At this point, pretty much everyone has heard of the Canada Goose Parka. The brand is expected to make over $50 million in sales this year alone, and it’s not unusual for high-profile celebrities to be seen wearing them – celebrities like Emma Stone and Andrew Garfield, as well as Lucy Liu, Claire Danes, and Ed Westwick. And while celebrity endorsement goes a long way in terms of developing a recognized brand name, the main part of the allure lies in the fur-lined hoods on the parkas. What most people don’t know, unfortunately, is that those linings are made from coyote fur.
These last few months, there has been outrage over the parkas from several animal-rights organizations. Questions are constantly being asked considering the necessity of using coyote fur of all things to line their coats, but Canada Goose refuses to answer most of these questions, or chooses to only give vague commentary on these accusations.
Their main argument is that there is no better insulator than down, citing this as the reason why they only use coyote fur. While to the general public, this explanation is good enough to dismiss any concerns they may have, the reality of the situation is that down is in fact only a good insulator when it’s dry. Wet down is a poor insulator with a very slow drying rate, and is vastly outperformed by several synthetic materials (i.e. Primaloft, the insulator used in military uniforms, which is also a far cheaper option).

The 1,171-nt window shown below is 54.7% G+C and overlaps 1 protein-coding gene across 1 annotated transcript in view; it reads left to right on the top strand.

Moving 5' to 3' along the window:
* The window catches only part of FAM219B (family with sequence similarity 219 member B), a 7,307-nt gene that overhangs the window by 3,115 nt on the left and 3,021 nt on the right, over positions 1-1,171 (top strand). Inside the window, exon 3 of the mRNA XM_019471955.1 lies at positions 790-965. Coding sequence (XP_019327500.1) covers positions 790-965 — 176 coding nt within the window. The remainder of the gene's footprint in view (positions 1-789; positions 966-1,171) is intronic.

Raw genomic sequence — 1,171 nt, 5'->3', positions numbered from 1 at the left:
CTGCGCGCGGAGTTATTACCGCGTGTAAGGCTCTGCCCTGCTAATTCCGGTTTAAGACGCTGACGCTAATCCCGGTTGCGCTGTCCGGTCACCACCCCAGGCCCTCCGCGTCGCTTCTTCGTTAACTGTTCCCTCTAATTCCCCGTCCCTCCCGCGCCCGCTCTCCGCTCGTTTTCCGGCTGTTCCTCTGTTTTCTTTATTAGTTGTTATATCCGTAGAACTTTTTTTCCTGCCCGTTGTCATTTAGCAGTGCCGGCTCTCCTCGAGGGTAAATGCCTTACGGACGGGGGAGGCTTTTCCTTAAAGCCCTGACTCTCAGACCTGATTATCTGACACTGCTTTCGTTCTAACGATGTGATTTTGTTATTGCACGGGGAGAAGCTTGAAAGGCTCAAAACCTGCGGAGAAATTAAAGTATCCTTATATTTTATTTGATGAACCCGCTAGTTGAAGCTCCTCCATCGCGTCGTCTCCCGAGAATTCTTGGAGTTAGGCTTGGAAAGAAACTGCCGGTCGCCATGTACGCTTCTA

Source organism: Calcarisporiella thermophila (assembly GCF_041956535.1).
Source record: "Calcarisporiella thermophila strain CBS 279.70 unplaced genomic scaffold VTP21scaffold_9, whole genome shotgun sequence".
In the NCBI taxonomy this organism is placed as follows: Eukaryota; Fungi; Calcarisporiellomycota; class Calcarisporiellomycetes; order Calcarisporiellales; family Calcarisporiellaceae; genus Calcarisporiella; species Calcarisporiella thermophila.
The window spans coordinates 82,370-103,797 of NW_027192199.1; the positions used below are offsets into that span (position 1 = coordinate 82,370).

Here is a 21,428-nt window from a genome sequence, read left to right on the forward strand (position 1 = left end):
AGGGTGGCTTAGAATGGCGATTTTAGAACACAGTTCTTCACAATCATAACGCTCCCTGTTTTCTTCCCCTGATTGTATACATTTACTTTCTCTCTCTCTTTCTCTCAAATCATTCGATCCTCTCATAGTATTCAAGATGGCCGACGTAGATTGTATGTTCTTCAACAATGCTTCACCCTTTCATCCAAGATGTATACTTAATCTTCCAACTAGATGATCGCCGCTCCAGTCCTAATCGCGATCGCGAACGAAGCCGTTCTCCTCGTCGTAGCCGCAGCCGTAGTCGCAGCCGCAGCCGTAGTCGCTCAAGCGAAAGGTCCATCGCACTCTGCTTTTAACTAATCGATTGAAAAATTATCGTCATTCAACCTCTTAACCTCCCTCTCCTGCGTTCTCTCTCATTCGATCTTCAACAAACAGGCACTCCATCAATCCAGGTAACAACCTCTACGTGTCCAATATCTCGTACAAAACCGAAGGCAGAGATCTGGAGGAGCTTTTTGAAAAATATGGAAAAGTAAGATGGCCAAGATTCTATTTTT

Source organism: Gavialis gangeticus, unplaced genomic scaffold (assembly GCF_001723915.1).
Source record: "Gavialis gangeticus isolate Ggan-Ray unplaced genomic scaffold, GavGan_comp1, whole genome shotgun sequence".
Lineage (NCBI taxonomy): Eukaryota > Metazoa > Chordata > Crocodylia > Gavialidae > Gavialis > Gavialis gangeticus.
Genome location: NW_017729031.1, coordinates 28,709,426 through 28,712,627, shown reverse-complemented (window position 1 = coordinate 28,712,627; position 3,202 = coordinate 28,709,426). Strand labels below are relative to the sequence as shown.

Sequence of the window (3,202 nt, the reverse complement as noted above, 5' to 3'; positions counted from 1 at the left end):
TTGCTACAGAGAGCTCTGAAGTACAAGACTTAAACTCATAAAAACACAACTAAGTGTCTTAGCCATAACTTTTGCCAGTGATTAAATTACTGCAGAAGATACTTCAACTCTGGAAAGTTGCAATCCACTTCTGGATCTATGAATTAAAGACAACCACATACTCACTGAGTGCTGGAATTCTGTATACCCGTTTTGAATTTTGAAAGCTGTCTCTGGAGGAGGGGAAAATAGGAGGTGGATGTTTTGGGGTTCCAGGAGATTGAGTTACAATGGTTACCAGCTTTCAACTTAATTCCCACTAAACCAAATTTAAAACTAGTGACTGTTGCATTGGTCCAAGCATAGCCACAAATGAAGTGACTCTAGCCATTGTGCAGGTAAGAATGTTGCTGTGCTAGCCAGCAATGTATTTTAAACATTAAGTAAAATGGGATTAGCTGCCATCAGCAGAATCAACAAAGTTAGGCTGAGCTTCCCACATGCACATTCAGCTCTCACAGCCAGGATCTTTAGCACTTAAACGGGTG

Lindsay Rajt, Director of Campaigns for People for the Ethical Treatment of Animals (PETA) said: ‘Canada Goose uses exclusivelyCoyote fur on the trim of their coats and those animals are trapped in a way that is just inherently cruel.’
Essentially, all that Canada Goose is doing is coming up with excuses for their unnecessary use of coyote fur, nearly all of which was obtained using inhumane methods. The real question lies in whether it’s really worth killing hundreds upon hundreds of coyotes for the sole purpose of making a fashion statement.
‘PETA is reaching out to Canada Goose to urge the company to switch to innovative, synthetic fur like their top competitor Helly Hansen, which has been fur-free for many years.
‘Additionally, we are asking that Canada Goose dump down and opt for revolutionary synthetic technology like the one recently developed by The North Face – Thermoball, which mimics down but offers superior versality.’
PETA and animal rights activists have reached out to Canadian Goose for alternative materials to use instead of coyote fur.
A spokesman for Canada Goose said: ‘Our company is built on honesty and authenticity so we have gone to great lengths to be as open as possible about why we use fur on our products, how it is sourced, and the government-regulated practices of the Canadian fur industry.
‘Like many proud Canadians, we don’t believe that the humane killing of animals for functional purpose is wrong. We understand and deeply respect that not everyone agrees with that.’